The concentrations of Pb-214 and Bi-214 in groundwaters and agricultural products from several geologically distinct parts of the Yamanashi region of Japan were measured and compared. The concentrations of Pb-214 and Bi-214 in groundwaters were well correlated with each other, and were consistent with the predominant geology in each area. The concentrations of both radio-nuclides in agricultural products were much lower than the levels in groundwaters, and did not appear to be related to local geology or habitat. Freshwater fish showed higher levels than agricultural products, though the levels were lower than those in groundwaters. Unexpectedly, wild mushrooms (but not cultivated mushrooms) showed relatively high levels of Bi-214, though their levels of Pb-214 were undetectable. Based on the levels of Pb-214 and Bi-214 detected here, annual internal radiation exposure of humans from these sources is considered to be extremely low.
Screening tests were carried out for radioactive cesium in foods using a NaI (Tl) scintillation survey meter. The screening level was set at 250 Bq/kg, and specimens exceeding this level were scheduled to be sent to an external testing organization, which would conduct further tests using a germanium semiconductor detector. Some specimens that did not reach the screening level were also sent to the same organization. Foodstuffs used in commercial food products circulated in Chiba city were targeted, along with food services provided to schools and day care centers. In all, 495 specimens were tested; however, no specimens exceeded the screening level. The results of verification tests confirmed that no specimen exceeded the tentative regulatory limit.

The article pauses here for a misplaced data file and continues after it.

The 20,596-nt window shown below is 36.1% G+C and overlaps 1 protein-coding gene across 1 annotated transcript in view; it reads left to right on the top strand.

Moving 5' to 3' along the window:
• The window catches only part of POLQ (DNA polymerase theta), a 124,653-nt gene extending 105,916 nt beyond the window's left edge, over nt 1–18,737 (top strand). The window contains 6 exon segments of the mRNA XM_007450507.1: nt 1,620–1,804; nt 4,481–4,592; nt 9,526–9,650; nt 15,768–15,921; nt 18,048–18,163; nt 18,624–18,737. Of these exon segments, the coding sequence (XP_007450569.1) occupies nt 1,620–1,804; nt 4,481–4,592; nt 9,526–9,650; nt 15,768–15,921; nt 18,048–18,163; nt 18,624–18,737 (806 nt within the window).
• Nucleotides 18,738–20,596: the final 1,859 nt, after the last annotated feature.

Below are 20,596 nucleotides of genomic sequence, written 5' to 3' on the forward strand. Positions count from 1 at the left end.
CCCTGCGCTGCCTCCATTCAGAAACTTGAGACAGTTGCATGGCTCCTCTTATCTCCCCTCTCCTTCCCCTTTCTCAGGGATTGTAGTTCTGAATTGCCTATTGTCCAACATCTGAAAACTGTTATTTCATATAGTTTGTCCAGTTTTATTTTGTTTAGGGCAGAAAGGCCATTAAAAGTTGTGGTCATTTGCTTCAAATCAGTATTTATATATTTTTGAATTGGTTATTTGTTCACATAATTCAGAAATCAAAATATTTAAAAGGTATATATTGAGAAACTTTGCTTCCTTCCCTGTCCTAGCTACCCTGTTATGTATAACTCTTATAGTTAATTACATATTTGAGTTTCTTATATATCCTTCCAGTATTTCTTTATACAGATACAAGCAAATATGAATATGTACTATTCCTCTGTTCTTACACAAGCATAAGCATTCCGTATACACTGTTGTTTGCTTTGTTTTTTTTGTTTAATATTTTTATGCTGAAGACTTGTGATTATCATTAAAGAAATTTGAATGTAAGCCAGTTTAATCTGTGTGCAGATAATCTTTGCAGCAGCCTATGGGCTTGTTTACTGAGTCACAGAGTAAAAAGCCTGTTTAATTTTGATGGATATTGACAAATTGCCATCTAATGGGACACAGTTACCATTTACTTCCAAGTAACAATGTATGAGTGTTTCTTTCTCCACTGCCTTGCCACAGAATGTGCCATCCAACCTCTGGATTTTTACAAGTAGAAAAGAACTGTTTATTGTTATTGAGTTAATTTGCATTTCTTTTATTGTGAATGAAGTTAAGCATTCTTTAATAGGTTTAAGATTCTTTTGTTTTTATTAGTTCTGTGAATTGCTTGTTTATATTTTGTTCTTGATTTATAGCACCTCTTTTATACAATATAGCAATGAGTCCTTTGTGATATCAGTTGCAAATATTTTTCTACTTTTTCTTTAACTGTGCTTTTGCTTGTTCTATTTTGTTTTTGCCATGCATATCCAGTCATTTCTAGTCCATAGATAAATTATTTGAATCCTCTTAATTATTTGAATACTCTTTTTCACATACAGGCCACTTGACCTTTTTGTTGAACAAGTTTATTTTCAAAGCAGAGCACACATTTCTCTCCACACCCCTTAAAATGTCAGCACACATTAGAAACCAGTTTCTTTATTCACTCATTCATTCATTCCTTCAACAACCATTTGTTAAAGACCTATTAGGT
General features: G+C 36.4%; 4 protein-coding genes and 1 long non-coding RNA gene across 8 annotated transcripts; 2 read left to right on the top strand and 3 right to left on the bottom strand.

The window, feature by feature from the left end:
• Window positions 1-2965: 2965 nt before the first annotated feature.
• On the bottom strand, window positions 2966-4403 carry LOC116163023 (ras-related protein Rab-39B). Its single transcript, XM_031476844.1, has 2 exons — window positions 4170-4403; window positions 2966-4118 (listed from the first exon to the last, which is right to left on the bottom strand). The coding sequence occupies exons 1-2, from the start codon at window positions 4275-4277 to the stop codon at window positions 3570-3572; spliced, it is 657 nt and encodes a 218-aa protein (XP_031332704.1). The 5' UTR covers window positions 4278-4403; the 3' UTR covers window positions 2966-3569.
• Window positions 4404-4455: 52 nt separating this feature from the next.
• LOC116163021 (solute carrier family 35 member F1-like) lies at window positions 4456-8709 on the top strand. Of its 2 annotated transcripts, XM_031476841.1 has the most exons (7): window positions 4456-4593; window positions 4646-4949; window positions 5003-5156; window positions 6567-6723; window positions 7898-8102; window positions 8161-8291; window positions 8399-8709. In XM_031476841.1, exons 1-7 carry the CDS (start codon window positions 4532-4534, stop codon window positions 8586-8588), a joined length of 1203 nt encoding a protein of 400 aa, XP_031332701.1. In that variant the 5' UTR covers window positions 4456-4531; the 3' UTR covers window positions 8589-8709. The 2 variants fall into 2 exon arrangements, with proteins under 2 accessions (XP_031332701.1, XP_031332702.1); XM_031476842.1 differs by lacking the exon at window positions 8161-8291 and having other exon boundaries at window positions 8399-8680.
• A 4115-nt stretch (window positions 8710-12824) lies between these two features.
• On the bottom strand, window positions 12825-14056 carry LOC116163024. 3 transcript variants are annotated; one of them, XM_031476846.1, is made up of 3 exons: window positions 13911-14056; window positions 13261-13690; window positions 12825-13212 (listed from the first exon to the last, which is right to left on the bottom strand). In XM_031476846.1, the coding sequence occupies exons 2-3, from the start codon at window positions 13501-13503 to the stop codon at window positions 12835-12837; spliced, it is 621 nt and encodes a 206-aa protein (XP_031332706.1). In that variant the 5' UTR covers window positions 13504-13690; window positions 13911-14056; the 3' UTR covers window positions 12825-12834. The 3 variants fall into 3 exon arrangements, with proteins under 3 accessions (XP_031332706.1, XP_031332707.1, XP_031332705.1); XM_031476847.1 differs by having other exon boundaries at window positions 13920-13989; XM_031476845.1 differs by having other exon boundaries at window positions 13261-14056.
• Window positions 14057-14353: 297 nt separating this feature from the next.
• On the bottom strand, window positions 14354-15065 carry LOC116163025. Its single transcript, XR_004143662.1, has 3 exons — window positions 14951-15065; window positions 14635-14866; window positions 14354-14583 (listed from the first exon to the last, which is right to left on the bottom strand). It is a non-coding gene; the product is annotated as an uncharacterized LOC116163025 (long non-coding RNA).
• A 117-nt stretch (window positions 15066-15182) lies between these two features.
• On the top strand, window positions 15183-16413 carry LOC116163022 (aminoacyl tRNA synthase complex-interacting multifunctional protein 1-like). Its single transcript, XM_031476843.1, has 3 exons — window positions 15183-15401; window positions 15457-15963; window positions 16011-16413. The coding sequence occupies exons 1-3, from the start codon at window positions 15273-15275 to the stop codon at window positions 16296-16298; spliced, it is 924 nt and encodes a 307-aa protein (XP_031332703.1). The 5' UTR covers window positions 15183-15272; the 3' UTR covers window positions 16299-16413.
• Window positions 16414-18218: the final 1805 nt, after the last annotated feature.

We surveyed foods on the market from areas that had been exposed to radioactive materials contamination following the Fukushima accident. We used a NaI (Tl) scintillation spectrometer for the screening tests and a germanium semiconductor detector for the final tests. Test results from 1,427 samples showed that 6 samples (0.4%) exceeded the regulatory limit of 500 Bq/kg. Considering the detection rate of radioactive cesium in each food category, we suggest that it is necessary to continue monitoring fruits such as chestnuts and ginkgo nuts, mushrooms (especially raw wood-shiitake), mountain vegetables, and sea fish.